CitySpeakXVII: The Battle for West Kowloon
30 October 2010
Three leading architects - Rocco Yim, Rem Koolhaas and Norman Foster - have developed concepts for the future of land earmarked for the West Kowloon Cultural District. Their three firms will join CitySpeak and explain why they have the best solution. Arts and architecture critics will join the moderate the event. Join this battle and discuss how to move forward with cultural in Hong Kong, and how to develop West Kowloon.
Detailed information is available on-line (http://www.wkcda.hk/pe2/en/conceptual/index.html). To check out the models see the latest calendar of events (http://www.wkcda.hk/pe2/forum/eventcal.php?langid=1)
Let me start by saying the obvious, i.e. conceptual plans normally don't go into too much detail, as they're only required to look at the big picture. So my response to them will also be in broad strokes.
Of the three conceptual plans, Rocco Yim's has shown more design details than the other two. It's supposed to be inspired by the famous long scroll "Along the River during the Qingming Festival" that shows detailed day-to-day activities of life in the Sung Dynasty. Turned into an animated scroll in the China Pavilion in the Expo, it's now a blockbuster on its way to Hong Kong. Rocco's idea is to create a space to promenade through as suggested in the Sung painting with waterways, bridges, winding paths and open air spaces that serve to connect with the venues. He also proposes to use old-style tramcars to move people on site.
I admire Roco's attempt to source his ideas from his own Chinese heritage, and think out of the box of contemporary Western design concepts. Don't we all get a bit tired of sporting the same looks on our buildings and urban spaces? But whether Rocco will rise up to this challenge and create something original, or just end up in doing a skin-grafting job is waiting to be seen.
On his proposed use of tramcars to move poeple: the question is, do we want a pedestranised space to be invaded by street vehicles? Trams are not known to be terribly efficient when it comes to moving a large number of people quickly in and out of a large area. Trams also can make a lot of noise; those who live along tramways can tell you that.
In the opening image of Rem Koolhass's plan, there 's a man looking really casual, sitting in a deck chair, enjoying the view from the rooftop of a run-down block. Koolhaas has picked out those back street and alleyway landmark features of Mongkok and Taikoktsui; even paddyfields from the old New Territories to spice up his design. All that is supposed to mirror the city. There's also a sort of hybrid space that reminds one of what Koolohass has previously designed for Prada or Gucci in New York. For the approach into WKCD, he challenges conventional wisdom and proposes to let the traffic flow in from the northwest instead of the southeast side of Kowloon.
Koolhaas's plan probably wants to create something that echoes aspects of Hong Kong's urban landscape. This may have an appeal to those who don't want WKCD to become a Western urban transplant that doesn't quite jam with Hong Kong realities, and consequently not meeting the needs of the wider public. But there's a saying that people who live in slums don't necessarily want to pray to God in slums; they want to pray in cathedrals with stained glass windows, columns and pipe organs. It's true that we don't want WKCD to become precious and elitist, we want it to be accessible and enjoyed by the people. But by creating familiarity will it make it more palatable conceptually?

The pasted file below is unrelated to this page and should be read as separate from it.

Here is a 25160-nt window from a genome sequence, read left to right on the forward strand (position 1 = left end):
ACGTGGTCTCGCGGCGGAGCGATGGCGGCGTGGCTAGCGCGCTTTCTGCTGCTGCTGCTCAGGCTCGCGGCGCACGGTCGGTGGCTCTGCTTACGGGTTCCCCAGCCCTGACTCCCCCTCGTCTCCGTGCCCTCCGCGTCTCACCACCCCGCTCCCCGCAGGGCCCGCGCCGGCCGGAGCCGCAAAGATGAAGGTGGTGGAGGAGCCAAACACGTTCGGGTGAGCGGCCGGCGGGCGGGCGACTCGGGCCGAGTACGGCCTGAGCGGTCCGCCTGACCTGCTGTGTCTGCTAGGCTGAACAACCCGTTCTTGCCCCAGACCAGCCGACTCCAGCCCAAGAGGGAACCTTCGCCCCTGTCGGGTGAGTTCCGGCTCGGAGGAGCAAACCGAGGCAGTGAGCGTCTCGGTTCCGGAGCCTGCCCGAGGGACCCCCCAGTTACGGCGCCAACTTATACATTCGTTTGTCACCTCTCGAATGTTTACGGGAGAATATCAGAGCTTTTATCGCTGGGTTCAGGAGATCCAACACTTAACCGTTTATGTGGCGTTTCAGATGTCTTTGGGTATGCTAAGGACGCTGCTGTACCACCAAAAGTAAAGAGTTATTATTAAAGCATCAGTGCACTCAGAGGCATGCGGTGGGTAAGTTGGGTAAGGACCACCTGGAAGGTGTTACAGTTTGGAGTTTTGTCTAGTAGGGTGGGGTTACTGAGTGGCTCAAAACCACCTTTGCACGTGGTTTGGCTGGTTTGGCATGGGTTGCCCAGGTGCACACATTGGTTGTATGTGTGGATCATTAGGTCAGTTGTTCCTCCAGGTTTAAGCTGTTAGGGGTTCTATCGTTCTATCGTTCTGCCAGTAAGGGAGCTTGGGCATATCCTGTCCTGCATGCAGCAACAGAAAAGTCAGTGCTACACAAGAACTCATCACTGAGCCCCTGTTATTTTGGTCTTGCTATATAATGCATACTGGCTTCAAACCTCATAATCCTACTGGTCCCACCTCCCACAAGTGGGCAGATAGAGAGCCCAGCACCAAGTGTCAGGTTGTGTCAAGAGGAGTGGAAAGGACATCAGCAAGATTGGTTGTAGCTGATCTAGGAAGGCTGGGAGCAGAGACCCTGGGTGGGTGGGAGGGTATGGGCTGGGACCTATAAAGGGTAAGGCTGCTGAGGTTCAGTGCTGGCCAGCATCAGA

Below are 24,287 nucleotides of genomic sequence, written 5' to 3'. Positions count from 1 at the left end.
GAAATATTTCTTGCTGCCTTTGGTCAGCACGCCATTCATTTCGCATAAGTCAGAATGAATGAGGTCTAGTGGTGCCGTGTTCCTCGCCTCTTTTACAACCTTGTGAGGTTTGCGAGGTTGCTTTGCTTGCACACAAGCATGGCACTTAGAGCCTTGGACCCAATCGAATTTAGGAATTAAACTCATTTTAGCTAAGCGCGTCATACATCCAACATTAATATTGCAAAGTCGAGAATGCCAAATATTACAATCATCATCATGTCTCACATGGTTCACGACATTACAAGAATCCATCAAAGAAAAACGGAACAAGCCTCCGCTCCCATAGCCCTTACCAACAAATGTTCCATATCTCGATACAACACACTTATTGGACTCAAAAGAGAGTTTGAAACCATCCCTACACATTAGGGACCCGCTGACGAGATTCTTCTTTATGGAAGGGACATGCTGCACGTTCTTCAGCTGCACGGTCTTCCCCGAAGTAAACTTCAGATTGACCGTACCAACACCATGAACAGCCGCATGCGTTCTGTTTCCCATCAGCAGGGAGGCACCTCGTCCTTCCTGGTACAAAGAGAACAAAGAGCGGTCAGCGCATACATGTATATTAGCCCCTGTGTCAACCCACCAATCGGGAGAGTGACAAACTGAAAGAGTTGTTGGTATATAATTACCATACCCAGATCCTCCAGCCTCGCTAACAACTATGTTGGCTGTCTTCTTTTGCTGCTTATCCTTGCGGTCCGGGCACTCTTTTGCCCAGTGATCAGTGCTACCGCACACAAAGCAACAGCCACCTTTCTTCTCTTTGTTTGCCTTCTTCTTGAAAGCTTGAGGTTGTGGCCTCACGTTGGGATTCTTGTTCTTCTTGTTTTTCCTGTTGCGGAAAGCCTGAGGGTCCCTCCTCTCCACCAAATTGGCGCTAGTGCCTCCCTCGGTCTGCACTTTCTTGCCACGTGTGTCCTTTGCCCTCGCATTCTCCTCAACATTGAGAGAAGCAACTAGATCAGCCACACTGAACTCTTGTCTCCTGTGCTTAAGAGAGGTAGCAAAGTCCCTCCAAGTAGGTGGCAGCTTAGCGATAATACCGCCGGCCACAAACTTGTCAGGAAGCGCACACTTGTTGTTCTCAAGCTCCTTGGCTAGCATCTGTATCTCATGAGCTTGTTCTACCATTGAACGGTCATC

As for following simple logic of the putting the door closest to where the population is densest, it may defy the findings that in most societies, 20% of the population consumes 80% of the goods. Cultural consumption is no exception to that.
Norman Forster's plan starts off by proposing to create a Central Park in WKCD. It goes on to offer some practical solutions to ease the traffic, e.g. building multi-levelled underground driveways, carparks, loading areas, passengers's pickup points etc. As well as renewable energy and low carbon emission. A sound isolation wall doubled up as a hotel. The MTR venilation tower turned into an architectural landmark. Not exactly headline grapping stuff. This coupled with the park idea have given Forster's plan a plain vanilla flavour. Nothing to raise eyebrows or kick up any storm of controversy, or so it seems. But if we remove the lid and take a good look into it, we'll detect subversiveness in this plan.
Mind you, here the cultural constructions seem to have taken a back seat to the park. What this is saying is, people are supposed to be first drawn to the park, then they might but might not wander into the theatres or museums. I have to admit that I'm intrigued by this concept. Is this a proletarian way to change the general perception that WKCD is only for the arts minority?
Parks, for a lack of better expression, is a great equaliser. Whether young or old, poor or rich, man or woman, they all can get something from visiting a park. What better conduit to draw people closer to appreciating arts than a park?
One final point: none of these three plans have given sufficient attention to what impact WKCD might have on the most vibrant and beautiful harbour in the world in their designs. Overlooking this is not only a mistake, but a crime.
Written by Benny Chia, Director, Fringe Club 2010-10
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